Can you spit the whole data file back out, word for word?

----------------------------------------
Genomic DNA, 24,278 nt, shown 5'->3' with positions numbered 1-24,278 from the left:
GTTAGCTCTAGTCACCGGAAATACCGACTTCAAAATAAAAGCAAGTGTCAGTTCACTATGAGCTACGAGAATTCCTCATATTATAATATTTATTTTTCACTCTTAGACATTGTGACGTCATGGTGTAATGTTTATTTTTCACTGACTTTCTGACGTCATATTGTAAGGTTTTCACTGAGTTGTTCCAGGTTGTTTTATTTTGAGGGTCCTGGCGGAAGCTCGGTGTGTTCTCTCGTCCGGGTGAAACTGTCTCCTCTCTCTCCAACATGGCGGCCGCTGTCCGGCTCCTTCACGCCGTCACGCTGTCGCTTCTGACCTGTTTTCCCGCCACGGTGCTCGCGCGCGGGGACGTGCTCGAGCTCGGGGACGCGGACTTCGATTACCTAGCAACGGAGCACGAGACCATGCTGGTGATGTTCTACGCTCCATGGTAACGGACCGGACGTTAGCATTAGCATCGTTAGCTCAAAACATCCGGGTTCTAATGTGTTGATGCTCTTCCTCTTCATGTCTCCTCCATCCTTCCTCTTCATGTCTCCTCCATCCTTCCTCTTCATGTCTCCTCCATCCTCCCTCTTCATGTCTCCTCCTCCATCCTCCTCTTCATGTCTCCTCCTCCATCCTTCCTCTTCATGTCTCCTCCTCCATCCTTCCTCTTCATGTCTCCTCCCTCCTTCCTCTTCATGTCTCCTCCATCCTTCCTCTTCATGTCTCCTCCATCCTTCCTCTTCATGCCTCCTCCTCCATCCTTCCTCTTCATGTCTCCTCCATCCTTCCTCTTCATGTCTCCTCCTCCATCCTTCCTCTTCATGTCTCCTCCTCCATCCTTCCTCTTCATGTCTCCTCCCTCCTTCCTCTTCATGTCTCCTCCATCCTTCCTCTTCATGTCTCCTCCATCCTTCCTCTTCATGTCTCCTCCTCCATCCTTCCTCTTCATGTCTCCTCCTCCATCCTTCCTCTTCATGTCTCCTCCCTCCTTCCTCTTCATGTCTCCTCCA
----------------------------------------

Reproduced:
Genomic DNA, 24,278 nt, shown 5'->3' with positions numbered 1-24,278 from the left:
GTTAGCTCTAGTCACCGGAAATACCGACTTCAAAATAAAAGCAAGTGTCAGTTCACTATGAGCTACGAGAATTCCTCATATTATAATATTTATTTTTCACTCTTAGACATTGTGACGTCATGGTGTAATGTTTATTTTTCACTGACTTTCTGACGTCATATTGTAAGGTTTTCACTGAGTTGTTCCAGGTTGTTTTATTTTGAGGGTCCTGGCGGAAGCTCGGTGTGTTCTCTCGTCCGGGTGAAACTGTCTCCTCTCTCTCCAACATGGCGGCCGCTGTCCGGCTCCTTCACGCCGTCACGCTGTCGCTTCTGACCTGTTTTCCCGCCACGGTGCTCGCGCGCGGGGACGTGCTCGAGCTCGGGGACGCGGACTTCGATTACCTAGCAACGGAGCACGAGACCATGCTGGTGATGTTCTACGCTCCATGGTAACGGACCGGACGTTAGCATTAGCATCGTTAGCTCAAAACATCCGGGTTCTAATGTGTTGATGCTCTTCCTCTTCATGTCTCCTCCATCCTTCCTCTTCATGTCTCCTCCATCCTTCCTCTTCATGTCTCCTCCATCCTCCCTCTTCATGTCTCCTCCTCCATCCTCCTCTTCATGTCTCCTCCTCCATCCTTCCTCTTCATGTCTCCTCCTCCATCCTTCCTCTTCATGTCTCCTCCCTCCTTCCTCTTCATGTCTCCTCCATCCTTCCTCTTCATGTCTCCTCCATCCTTCCTCTTCATGCCTCCTCCTCCATCCTTCCTCTTCATGTCTCCTCCATCCTTCCTCTTCATGTCTCCTCCTCCATCCTTCCTCTTCATGTCTCCTCCTCCATCCTTCCTCTTCATGTCTCCTCCCTCCTTCCTCTTCATGTCTCCTCCATCCTTCCTCTTCATGTCTCCTCCATCCTTCCTCTTCATGTCTCCTCCTCCATCCTTCCTCTTCATGTCTCCTCCTCCATCCTTCCTCTTCATGTCTCCTCCCTCCTTCCTCTTCATGTCTCCTCCA